...more
Jason Koivu
Sep 26, 2010 rated it liked it  ·  review of another edition
Shelves: fiction
Wuthering Heights
by Emily Brontë

Vile people are mean to one another.

The End
Brad
Wuthering Heights is many things. A late-gothic ghost story. A tale of love and revenge. A chronicle of violence -- physical, mental, emotional and social. A dark peek into human nature. A condemnation of England's broken class system. A sort of anti-Austen book without manners.

I've loved it since I first read it in grade eight. It's another of the books my crazy cool Mom foisted upon me in her big, three year pushing of classics that defined my reading tastes for the rest of my life
...more
Renato Magalhães Rocha
I approached this book expecting to read about a beautiful and tragic love story: instead, I came across an intensive hate story, a revenge tale - but love was nowhere to be found. Actually, let me state this better: there was love at first... but it was the mere beginning, the catalyst. Love was there only to encompass all the hatred, to imprison it. It was not love itself, but solely a small and transparent bottle with a beautiful "love" inscription engraved on it - in a lovely calligraphy wit ...more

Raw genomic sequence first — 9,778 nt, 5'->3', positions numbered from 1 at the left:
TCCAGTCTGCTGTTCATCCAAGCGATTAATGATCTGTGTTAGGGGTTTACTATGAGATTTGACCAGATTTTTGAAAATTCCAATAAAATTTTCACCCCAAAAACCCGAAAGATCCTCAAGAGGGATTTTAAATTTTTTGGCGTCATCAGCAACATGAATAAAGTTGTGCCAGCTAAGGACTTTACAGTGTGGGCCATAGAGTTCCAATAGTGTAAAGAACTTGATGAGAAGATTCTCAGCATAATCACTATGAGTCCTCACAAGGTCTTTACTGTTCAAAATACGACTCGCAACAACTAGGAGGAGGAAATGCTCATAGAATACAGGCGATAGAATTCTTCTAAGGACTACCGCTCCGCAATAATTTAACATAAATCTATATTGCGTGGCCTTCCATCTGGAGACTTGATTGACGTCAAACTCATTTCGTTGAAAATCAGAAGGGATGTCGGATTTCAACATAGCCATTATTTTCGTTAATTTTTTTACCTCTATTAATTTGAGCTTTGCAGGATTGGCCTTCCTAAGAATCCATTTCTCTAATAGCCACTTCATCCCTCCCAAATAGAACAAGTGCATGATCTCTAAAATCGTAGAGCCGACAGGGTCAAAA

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7,765 followers
Emily Jane Brontë was a British novelist and poet, now best remembered for her only novel Wuthering Heights, a classic of English literature. Emily was the second eldest of the three surviving Brontë sisters, being younger than Charlotte Brontë and older than Anne Brontë. She published under the masculine pen name Ellis Bell.

Emily was born in Thornton, near Bradford in Yorkshire to Patrick Brontë a
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“He's more myself than I am. Whatever our souls are made of, his and mine are the same.” 8820 likes
“If all else perished, and he remained, I should still continue to be; and if all else remained, and he were annihilated, the universe would turn to a mighty stranger.” 6382 likes